I literally feel like 2001 was yesterday though. It feels exactly the same.

  11. Life has ups and downs, and is full of surprises.

    Sometimes my life feels like Fabio did on that fateful Busch Gardens roller coaster ride, when he got hit in the face by a low flying duck.

    Better Days to All!

  12. Life has ups and downs, and is full of surprises.

    Sometimes my life feels like Fabio did on that fateful Busch Gardens roller coaster ride, when he got hit in the face by a low flying duck.

    Better Days to All!

  13. Not wanting to make a list, all I can say is that life is just great and keeps getting better, even though my par is at deaths door and my wife is expecting our second child :-!

    2001, yeah that was a toughy all right; sold the house, went naked for awhile in France eventually finding solitude and a good work/life balance in Ireland. Now I live near a farm, work in IT three days and fly a microlight (ultralight to you yanks) out of a small farm strip :-) Lot’s of endless space to roam in. Also gives you a new perspective on life when looking down on the earth. After that I run about 20 miles a week, which is something I recommend to any of you lard arses out there who spend too much time at the keyboard – certainly keeps the pork down I can tell you. ROFL

  14. Not wanting to make a list, all I can say is that life is just great and keeps getting better, even though my par is at deaths door and my wife is expecting our second child :-!

    2001, yeah that was a toughy all right; sold the house, went naked for awhile in France eventually finding solitude and a good work/life balance in Ireland. Now I live near a farm, work in IT three days and fly a microlight (ultralight to you yanks) out of a small farm strip :-) Lot’s of endless space to roam in. Also gives you a new perspective on life when looking down on the earth. After that I run about 20 miles a week, which is something I recommend to any of you lard arses out there who spend too much time at the keyboard – certainly keeps the pork down I can tell you. ROFL

  15. I absolutely hated the 90s and the early 00s. They were bad times. My favorite period of my life was the early 80s and now.

    A man is nothing more than the sum of his experiences. I now have a child and I see things differently than before. I moved from the big city to a small town. My paycheck dropped by 75%. I’m far happier than I was. I escaped the rat race. IF I could afford it, I’d live on an island somewhere and really get remote.

  16. I absolutely hated the 90s and the early 00s. They were bad times. My favorite period of my life was the early 80s and now.

    A man is nothing more than the sum of his experiences. I now have a child and I see things differently than before. I moved from the big city to a small town. My paycheck dropped by 75%. I’m far happier than I was. I escaped the rat race. IF I could afford it, I’d live on an island somewhere and really get remote.

  17. I’m not sure how talking about our personal lives regarding 2001 vs now can be used as a “couterpoint” to what’s going on in “the valley” right now. Your personal lives may be better now than in 2001, but I’m sure that others’ personal lives are worse today than in 2001. (My own personal life is worse today than in 2001 due to health issues.) Neither has any relation to Silicon Valley, and can’t seriously be used as a counterpoint to Mike’s post.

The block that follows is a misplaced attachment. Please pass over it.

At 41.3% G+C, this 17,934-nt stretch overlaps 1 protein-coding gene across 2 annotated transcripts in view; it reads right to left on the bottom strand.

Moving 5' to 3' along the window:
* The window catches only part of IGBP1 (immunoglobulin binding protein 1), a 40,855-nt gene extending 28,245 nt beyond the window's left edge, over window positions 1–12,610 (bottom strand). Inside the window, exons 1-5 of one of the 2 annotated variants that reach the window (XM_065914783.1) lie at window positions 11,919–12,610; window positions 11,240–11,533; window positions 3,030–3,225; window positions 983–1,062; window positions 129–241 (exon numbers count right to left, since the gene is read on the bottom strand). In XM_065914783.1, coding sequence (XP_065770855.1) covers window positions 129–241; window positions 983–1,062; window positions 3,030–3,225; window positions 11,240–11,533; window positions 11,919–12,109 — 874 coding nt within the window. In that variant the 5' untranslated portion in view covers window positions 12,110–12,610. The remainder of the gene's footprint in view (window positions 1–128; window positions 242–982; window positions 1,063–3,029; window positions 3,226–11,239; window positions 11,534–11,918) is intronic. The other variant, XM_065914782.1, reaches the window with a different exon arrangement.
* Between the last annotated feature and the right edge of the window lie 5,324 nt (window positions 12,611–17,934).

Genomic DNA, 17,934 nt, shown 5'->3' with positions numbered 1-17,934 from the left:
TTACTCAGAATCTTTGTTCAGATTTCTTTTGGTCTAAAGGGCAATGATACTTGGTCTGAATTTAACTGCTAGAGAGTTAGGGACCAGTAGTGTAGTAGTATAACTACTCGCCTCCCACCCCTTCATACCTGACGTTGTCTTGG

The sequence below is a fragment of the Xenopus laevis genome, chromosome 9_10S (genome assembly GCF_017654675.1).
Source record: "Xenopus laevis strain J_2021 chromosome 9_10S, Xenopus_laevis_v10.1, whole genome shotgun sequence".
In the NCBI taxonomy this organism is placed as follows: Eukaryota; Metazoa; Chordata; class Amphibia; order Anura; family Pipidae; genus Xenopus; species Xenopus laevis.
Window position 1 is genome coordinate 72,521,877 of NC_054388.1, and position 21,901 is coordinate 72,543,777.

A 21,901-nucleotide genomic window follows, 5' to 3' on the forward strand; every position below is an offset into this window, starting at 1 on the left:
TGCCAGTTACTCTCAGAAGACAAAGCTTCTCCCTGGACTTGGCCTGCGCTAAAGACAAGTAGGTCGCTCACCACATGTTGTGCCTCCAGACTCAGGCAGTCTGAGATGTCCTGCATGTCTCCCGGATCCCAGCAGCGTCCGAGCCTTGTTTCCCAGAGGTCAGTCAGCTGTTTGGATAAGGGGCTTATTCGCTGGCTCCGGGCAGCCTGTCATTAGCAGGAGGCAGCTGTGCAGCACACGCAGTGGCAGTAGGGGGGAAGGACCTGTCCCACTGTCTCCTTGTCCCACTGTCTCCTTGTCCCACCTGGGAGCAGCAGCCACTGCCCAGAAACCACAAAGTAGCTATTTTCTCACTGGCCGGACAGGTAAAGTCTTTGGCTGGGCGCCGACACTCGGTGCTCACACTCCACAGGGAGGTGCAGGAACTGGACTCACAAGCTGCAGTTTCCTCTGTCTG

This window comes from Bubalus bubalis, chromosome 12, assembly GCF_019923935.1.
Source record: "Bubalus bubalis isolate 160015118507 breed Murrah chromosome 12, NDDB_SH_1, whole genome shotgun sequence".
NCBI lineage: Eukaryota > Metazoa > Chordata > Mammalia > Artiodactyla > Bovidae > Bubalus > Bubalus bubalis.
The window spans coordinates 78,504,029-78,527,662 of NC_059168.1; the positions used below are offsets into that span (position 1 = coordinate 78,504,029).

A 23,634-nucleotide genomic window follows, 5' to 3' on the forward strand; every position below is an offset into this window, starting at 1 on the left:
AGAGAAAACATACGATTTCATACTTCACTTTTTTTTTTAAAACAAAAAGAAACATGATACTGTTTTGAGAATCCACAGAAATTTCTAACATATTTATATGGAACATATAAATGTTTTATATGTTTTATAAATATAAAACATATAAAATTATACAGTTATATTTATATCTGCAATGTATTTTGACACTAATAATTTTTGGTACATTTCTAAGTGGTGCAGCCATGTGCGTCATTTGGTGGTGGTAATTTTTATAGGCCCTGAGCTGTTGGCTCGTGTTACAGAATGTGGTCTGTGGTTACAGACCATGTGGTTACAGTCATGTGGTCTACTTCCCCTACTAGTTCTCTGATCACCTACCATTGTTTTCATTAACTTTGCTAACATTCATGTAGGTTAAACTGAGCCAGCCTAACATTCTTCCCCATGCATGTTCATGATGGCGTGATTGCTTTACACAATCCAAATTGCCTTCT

18. I’m not sure how talking about our personal lives regarding 2001 vs now can be used as a “couterpoint” to what’s going on in “the valley” right now. Your personal lives may be better now than in 2001, but I’m sure that others’ personal lives are worse today than in 2001. (My own personal life is worse today than in 2001 due to health issues.) Neither has any relation to Silicon Valley, and can’t seriously be used as a counterpoint to Mike’s post.

  19. 1. Also got laid off.
    2. Also stopped using Windows.
    3. Realized I didn’t actually *need* my work income and moved to the beach.
    4. 9/11
    5. Stopped drinking, got religion, started trying to reform a drunk friend (succeeded after 3 years).

    Indeed a mixed bag. But in general the disruption was good.

    As I’ve stated before though, I think there is TOO MUCH concentration of identically thinking people in Silicon Valley, a “monoculture” if you will. Strength and weakness in that. As a ceter for certain tech activities it is fine, as the primary place where all of it gets started it sucks. The area *used* to be a nice place to visit. I’m not too sure any more. There are plenty of coastal and otherwise pleasant communities that would make excellent SV II, and III type locations. The bubble in SV I needs to permanently burst before these places can get any traction I think. In this day and age the notion that we all need to be in one geographical area is ridiculous. Open Source is doing just fine planet-wide. No reason the commercial aspects of Silicon Valley can’t do likewise (other than inertia, which the SV inhabitants are much more succeptible to than they know).

  20. 1. Also got laid off.
    2. Also stopped using Windows.
    3. Realized I didn’t actually *need* my work income and moved to the beach.
    4. 9/11
    5. Stopped drinking, got religion, started trying to reform a drunk friend (succeeded after 3 years).

    Indeed a mixed bag. But in general the disruption was good.

    As I’ve stated before though, I think there is TOO MUCH concentration of identically thinking people in Silicon Valley, a “monoculture” if you will. Strength and weakness in that. As a ceter for certain tech activities it is fine, as the primary place where all of it gets started it sucks. The area *used* to be a nice place to visit. I’m not too sure any more. There are plenty of coastal and otherwise pleasant communities that would make excellent SV II, and III type locations. The bubble in SV I needs to permanently burst before these places can get any traction I think. In this day and age the notion that we all need to be in one geographical area is ridiculous. Open Source is doing just fine planet-wide. No reason the commercial aspects of Silicon Valley can’t do likewise (other than inertia, which the SV inhabitants are much more succeptible to than they know).